Buckingham Palace after the 1919 Victory Parade.

Until as recently as the late 1990s, the culture of the British Army was characterised as racially discriminatory and, at times, outright racist; before the 1968 Race Relations Act prohibited racial discrimination in employment, the British Army operated a ‘colour bar’. This prevented black soldiers from serving in some regiments, including the Household Cavalry and Foot Guards, whilst placing a maximum percentage of 2-4% on soldiers from ethnic minorities in other regiments.9Quoted by the BBC, a 1961 Army Council document explained this practice as guarding British Units against the ‘unknown reliability’ of ‘coloured’ soldiers.10 What can be deduced is that the culture of the Army at this time was one of white dominance and open discrimination.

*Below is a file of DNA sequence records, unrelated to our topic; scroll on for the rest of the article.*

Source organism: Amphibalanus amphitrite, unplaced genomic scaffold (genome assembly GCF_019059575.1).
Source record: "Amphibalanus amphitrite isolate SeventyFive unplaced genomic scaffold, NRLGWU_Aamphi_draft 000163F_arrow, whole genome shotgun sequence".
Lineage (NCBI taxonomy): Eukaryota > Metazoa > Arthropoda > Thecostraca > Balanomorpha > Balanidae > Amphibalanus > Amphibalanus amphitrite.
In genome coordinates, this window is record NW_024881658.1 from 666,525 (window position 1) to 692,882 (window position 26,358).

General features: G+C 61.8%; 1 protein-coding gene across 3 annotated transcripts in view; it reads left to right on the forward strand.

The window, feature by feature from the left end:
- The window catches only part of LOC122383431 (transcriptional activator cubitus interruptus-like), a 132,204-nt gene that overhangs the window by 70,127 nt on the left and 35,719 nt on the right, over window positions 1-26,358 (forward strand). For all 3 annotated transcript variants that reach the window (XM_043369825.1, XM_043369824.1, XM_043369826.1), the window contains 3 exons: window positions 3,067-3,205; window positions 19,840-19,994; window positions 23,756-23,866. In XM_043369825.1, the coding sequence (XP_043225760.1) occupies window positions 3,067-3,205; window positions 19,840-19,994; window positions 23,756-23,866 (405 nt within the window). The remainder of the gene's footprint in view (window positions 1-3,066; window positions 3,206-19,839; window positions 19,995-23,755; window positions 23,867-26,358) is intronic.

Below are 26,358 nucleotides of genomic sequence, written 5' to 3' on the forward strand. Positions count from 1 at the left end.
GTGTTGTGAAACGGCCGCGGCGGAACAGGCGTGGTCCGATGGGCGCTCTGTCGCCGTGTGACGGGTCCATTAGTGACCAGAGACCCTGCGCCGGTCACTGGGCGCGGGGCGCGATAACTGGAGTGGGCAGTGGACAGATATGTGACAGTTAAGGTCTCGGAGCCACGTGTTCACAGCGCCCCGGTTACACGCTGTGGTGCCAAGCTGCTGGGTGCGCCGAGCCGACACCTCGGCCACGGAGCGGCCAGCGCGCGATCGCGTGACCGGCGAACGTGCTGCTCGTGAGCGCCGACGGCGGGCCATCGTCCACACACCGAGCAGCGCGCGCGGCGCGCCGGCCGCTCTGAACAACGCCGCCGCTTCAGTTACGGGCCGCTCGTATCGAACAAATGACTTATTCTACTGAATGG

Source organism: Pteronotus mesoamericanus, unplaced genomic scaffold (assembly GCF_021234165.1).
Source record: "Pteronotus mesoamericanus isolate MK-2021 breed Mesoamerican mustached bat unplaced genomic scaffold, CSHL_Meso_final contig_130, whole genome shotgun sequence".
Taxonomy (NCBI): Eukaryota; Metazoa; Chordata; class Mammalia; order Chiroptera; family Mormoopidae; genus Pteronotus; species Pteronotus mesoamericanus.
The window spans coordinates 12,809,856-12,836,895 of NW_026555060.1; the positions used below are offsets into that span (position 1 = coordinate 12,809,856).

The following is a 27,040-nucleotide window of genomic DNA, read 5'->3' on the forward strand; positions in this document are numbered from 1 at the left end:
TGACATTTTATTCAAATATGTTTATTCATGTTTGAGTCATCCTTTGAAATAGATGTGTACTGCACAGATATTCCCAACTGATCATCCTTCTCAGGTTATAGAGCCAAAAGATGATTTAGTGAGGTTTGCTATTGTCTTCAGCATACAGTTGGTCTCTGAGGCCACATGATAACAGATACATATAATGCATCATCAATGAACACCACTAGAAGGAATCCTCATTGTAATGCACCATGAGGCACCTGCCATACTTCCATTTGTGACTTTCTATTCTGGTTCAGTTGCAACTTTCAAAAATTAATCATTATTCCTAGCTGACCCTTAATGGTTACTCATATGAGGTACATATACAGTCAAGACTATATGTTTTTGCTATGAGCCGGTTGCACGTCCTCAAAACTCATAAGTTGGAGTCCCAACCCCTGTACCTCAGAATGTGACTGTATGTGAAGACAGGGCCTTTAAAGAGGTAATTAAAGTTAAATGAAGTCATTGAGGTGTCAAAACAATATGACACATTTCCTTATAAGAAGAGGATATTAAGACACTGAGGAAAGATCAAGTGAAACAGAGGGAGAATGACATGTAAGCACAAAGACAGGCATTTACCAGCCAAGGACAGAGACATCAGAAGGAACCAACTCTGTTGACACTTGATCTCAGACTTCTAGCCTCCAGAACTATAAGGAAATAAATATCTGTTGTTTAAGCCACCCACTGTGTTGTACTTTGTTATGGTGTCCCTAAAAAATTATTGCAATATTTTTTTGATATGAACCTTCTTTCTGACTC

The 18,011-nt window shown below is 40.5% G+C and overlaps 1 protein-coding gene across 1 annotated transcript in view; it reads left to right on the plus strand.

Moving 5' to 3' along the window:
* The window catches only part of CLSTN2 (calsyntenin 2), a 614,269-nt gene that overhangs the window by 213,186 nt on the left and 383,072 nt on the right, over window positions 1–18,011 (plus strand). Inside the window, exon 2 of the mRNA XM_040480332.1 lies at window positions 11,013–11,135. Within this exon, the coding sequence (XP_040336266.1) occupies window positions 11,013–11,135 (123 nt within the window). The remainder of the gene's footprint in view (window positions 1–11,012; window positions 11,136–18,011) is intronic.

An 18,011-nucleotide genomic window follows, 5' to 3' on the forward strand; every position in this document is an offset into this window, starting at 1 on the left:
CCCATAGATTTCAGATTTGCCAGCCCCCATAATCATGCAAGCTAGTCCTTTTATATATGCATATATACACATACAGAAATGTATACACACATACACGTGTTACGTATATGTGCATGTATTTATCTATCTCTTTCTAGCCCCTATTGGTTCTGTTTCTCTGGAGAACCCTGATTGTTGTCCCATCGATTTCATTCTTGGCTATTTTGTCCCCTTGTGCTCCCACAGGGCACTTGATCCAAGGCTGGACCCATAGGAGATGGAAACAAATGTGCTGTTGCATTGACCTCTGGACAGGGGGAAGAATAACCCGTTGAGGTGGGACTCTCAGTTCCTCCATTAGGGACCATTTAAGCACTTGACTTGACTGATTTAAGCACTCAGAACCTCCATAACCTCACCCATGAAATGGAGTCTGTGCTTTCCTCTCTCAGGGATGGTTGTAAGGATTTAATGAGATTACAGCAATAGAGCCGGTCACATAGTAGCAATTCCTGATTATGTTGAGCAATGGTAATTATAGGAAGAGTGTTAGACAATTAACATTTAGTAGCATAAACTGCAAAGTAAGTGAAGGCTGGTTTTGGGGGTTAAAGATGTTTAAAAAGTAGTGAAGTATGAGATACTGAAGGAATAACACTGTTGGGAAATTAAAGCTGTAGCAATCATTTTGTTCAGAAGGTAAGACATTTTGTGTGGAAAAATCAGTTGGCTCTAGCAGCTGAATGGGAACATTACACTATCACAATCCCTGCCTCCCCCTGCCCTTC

Evaluation of the historical narrative has unveiled a culture within the British Army rife with systemic racism and discriminatory practices that profoundly affected the integration of black soldiers. From the era of trans-Atlantic slavery to the World Wars, the Army’s culture before the turn of the century echoed the deep-seated biases in British society. This was evident in the Army’s policies and wildly held attitudes towards black soldiers, despite opportunities for integration during wartime mobilisation, pervasive discrimination and overt racism endured. The deliberate exclusion of black units from post-war commemorations and policies barring their integration into the Army reveals a consistent pattern of exclusion. This legacy of racial discrimination lingered well into the late 20th century, negatively impacting the integration and equitable treatment of black soldiers. The culture of the British Army did evolve over this period; it transformed from being ‘white-supremacist’ and overtly racist to being ‘white-centred’. Black soldiers continued to experience racial discrimination due to a prevailing culture of ‘white-centring’, where the actions and behaviours of white people are prioritised and amplified above those of other cultures.11